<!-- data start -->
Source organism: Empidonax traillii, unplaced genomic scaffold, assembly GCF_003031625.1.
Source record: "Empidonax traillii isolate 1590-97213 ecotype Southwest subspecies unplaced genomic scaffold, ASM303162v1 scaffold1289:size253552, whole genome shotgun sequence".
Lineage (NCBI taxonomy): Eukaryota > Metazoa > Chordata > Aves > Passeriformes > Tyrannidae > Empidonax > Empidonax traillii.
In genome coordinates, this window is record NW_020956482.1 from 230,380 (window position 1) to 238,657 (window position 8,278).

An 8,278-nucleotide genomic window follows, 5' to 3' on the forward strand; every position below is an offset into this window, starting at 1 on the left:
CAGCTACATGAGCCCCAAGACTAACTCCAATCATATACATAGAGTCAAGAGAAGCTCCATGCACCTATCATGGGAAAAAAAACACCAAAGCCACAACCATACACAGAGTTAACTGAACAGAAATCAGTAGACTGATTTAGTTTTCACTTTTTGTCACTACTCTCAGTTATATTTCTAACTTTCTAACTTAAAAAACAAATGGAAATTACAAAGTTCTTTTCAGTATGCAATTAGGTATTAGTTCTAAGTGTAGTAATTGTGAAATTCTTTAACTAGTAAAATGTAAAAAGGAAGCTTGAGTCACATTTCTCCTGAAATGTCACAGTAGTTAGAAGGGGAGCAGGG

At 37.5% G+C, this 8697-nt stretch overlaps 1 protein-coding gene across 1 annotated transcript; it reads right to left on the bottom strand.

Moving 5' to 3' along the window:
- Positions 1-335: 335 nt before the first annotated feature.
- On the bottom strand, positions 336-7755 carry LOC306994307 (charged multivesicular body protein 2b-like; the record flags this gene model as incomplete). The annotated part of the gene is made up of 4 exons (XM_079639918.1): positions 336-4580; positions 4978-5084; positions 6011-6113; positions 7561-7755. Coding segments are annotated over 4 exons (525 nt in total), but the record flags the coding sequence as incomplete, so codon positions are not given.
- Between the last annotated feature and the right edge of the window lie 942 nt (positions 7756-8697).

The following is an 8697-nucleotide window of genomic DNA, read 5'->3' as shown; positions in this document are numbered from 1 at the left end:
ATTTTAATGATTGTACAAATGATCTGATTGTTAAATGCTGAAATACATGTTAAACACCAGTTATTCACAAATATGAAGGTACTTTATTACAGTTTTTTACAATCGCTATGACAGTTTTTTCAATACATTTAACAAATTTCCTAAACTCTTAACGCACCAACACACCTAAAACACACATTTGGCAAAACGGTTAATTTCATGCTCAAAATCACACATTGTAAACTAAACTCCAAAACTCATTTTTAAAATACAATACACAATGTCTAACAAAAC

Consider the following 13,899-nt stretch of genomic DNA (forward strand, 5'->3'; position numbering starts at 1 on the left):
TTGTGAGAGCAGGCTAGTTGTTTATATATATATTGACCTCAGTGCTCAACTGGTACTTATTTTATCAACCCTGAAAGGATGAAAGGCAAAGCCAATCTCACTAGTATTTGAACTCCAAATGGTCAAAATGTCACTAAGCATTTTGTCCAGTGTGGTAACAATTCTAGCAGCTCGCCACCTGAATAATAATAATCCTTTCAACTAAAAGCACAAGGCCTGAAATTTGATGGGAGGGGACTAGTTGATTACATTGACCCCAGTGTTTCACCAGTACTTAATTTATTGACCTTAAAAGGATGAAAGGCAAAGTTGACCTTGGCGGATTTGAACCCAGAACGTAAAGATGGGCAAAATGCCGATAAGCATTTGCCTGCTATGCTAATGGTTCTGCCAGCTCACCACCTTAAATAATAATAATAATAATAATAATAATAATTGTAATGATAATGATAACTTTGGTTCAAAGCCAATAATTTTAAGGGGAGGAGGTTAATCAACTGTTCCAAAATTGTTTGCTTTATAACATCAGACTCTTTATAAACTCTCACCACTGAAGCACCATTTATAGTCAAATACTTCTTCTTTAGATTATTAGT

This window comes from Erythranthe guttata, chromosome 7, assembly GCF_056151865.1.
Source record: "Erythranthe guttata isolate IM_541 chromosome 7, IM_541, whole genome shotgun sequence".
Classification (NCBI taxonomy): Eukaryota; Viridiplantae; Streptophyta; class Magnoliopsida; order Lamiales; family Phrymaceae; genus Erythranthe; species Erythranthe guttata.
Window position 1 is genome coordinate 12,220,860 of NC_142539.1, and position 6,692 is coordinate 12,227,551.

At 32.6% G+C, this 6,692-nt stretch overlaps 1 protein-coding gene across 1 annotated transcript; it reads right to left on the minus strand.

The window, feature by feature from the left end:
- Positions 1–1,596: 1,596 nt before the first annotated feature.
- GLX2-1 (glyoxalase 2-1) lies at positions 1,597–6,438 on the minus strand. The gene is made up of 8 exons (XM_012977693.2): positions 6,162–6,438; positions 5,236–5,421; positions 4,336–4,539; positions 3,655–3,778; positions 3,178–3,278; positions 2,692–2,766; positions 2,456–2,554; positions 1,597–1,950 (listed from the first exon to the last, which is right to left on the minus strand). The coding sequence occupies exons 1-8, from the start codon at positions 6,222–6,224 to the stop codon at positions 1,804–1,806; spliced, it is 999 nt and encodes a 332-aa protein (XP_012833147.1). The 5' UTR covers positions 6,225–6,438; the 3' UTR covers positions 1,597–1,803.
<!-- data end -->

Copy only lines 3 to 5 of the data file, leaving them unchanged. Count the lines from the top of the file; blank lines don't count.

Lineage (NCBI taxonomy): Eukaryota > Metazoa > Chordata > Aves > Passeriformes > Tyrannidae > Empidonax > Empidonax traillii.
In genome coordinates, this window is record NW_020956482.1 from 230,380 (window position 1) to 238,657 (window position 8,278).

An 8,278-nucleotide genomic window follows, 5' to 3' on the forward strand; every position below is an offset into this window, starting at 1 on the left: